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Fiction: Lump by DL Shirey

Lump

by DL Shirey

Dominic hid the lump from his husband for weeks, avoiding hugs. Only when Dom wore the bulky robe would he allow himself to enter Carl’s embrace. Even then, Dom was wary when the man who knew him best laid hands on the small of his back. And as for Dom’s other pleasures, he had already started to justify changes in behavior.


Gardening, for instance. It wasn’t as if Dom had forgotten how much he enjoyed the sun on his skin. Lately, though, he had started to feel like a cliché: a queer in his fifties baring his gym-trim body to the Santa Barbara sun, wearing a hat but not a shirt? Pathetic, really.

It’s funny how avoidance can become a new way of thinking. Even Dom’s posture was different; consciously taking inventory on where his body was in the world around him, all to keep from leaning on that one spot, to avoid the dull pinch. The lump was uncomfortable, to be sure, but not painful. What hurt were the thoughts that came at the push of a button.

It was like the lump was wired directly to Dom’s brain, developing a snapshot, which had nothing to do with doctor’s visits, blood tests or biopsies. It was a portrait of Carl with a certain look in his eyes; the same one when he saw an unleashed pet dash across a busy street, or on the TV news when soldiers prepared for war. Carl foresaw an aftermath, an imagined chain of events that shrouded his eyes with bleak predestination. Even if he never saw the results, or if the ending was picture-perfect, Carl’s first thought was tragedy.

Carl’s sad, hollow, far-away eyes—that was the image Dom kept out of his head. And the best way to avoid it was to keep that button from being pushed.

So now, when Dominic read a book, he sat in a comfortless wooden chair, bent forward at the waist. His wrists rested on his knees, the open paperback palmed in both hands. He had to pull his elbows into his stomach until the words focused in the sweet-spot of his bifocals. The hunched position felt ungainly, but being awkward or uncomfortable was preferable to the alternative. Had Dom been able to step out from his body, he would have seen himself: slumped like a seated fetus, displaying the bald spot that crowned his short, sandy hair. Vanity, it seemed, was no longer a concern.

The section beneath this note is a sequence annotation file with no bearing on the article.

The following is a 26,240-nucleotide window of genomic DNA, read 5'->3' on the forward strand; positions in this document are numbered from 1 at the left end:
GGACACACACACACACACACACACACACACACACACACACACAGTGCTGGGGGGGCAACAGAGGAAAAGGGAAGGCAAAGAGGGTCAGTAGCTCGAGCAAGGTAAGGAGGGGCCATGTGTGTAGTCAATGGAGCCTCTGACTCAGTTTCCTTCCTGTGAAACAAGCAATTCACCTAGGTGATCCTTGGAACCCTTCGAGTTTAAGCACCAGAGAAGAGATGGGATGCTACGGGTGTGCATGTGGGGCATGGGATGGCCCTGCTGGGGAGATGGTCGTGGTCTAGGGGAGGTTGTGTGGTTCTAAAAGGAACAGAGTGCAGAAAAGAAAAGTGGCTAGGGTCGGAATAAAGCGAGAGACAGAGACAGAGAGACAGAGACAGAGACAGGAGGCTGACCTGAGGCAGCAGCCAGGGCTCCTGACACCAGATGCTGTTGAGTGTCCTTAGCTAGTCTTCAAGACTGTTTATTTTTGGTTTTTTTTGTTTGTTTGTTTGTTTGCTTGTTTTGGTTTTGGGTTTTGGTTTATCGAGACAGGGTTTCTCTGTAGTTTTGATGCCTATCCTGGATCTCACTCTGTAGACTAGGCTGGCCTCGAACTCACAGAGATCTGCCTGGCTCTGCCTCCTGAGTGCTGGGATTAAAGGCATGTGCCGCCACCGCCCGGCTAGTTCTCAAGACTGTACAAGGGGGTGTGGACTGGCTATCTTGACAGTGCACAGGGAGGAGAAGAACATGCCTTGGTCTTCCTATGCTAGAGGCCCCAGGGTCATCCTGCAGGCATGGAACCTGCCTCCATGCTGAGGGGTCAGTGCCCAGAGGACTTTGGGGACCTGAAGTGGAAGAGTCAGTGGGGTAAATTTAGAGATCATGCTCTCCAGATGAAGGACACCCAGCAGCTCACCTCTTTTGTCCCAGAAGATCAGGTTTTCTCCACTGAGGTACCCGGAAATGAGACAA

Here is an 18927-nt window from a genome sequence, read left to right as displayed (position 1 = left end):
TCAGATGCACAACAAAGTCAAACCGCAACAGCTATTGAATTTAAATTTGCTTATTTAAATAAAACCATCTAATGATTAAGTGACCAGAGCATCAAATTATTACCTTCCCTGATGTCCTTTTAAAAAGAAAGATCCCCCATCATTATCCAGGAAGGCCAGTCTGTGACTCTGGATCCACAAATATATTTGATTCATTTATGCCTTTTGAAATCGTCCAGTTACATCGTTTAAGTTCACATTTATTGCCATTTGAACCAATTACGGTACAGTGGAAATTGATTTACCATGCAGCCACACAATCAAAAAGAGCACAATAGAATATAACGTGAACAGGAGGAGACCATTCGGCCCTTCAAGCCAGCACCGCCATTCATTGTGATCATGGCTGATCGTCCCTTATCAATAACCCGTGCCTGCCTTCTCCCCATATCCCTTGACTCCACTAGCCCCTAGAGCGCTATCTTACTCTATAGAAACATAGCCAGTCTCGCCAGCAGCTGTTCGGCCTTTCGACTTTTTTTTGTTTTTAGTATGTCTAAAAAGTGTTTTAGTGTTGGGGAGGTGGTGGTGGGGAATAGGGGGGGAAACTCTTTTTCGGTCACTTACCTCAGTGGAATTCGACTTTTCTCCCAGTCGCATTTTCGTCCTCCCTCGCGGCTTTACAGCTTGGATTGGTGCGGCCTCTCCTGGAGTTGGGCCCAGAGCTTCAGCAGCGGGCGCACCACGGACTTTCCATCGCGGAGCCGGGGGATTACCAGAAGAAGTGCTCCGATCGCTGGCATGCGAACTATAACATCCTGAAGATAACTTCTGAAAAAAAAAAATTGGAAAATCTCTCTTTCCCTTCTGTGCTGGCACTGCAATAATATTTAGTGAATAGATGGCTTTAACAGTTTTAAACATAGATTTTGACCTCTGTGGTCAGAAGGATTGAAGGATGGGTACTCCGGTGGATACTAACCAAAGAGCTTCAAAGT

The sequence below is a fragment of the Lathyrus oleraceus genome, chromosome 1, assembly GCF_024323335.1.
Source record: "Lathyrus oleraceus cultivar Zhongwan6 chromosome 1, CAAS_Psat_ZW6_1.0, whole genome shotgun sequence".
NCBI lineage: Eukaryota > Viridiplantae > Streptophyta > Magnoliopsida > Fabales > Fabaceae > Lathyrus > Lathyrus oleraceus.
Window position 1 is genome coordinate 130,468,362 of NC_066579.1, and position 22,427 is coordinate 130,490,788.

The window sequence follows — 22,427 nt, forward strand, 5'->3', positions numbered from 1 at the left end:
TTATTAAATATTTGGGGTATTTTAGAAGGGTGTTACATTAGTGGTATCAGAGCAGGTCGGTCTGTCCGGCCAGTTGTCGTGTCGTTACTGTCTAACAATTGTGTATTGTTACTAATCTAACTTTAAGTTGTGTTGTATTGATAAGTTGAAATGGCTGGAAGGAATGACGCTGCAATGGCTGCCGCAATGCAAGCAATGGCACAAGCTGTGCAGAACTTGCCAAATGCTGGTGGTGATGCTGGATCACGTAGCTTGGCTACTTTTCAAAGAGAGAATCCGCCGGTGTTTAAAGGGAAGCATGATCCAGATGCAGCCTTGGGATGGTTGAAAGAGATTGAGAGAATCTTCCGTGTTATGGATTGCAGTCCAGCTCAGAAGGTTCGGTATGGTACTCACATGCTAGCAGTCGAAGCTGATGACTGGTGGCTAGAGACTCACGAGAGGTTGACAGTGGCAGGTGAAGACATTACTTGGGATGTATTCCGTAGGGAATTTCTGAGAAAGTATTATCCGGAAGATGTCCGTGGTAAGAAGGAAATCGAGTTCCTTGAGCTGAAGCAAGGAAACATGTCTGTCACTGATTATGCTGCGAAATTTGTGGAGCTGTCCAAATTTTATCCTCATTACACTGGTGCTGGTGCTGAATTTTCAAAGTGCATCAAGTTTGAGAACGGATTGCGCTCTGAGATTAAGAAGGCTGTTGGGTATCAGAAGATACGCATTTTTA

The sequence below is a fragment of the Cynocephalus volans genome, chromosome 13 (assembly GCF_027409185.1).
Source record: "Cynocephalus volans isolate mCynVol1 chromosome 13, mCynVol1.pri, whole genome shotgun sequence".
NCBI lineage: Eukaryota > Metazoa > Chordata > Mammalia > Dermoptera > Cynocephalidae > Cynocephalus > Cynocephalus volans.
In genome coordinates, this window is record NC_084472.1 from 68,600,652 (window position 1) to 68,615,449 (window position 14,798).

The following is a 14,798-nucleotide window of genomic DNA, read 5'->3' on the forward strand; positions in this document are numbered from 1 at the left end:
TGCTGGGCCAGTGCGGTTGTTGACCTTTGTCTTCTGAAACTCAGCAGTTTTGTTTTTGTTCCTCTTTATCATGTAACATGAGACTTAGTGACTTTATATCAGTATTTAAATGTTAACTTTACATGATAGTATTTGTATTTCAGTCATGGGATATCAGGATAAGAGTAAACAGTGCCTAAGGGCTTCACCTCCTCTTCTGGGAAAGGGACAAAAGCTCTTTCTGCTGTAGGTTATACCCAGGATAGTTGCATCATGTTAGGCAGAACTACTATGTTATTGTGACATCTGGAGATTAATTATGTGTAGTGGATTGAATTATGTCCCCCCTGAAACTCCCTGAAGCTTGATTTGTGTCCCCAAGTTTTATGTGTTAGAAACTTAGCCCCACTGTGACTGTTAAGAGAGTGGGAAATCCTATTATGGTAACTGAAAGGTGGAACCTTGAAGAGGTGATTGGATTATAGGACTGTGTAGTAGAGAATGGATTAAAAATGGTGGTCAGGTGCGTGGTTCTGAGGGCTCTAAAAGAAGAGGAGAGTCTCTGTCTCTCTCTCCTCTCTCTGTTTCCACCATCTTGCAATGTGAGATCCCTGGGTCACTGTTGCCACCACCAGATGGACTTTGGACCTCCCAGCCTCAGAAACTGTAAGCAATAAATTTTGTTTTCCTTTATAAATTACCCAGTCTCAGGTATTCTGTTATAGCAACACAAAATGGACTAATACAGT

He was hip-deep in a story by Hammett. Dominic had stopped reading newspapers because the only stories he saw, these days, were about healthy living or big pharma. Same on television. Usually, re-reading a favorite novel was a pleasant distraction, especially when tailing one of Hammett’s private dicks as he decoded secrets and lies. But today, too many of the short, sharp sentences seemed to hold words like bump and welt and rise. Perhaps, Dom thought, there was something better to do than read. There was always work in the garden.

It wasn’t the same with his shirt on. The digging, weeding and warm autumn sun made Dominic sweat, but when he bent over to hand-water the new sprouts of lettuce, he could feel the pull of the damp polo across his back. In his mind he saw the irregular protrusion and couldn’t stand the thought of his husband noticing.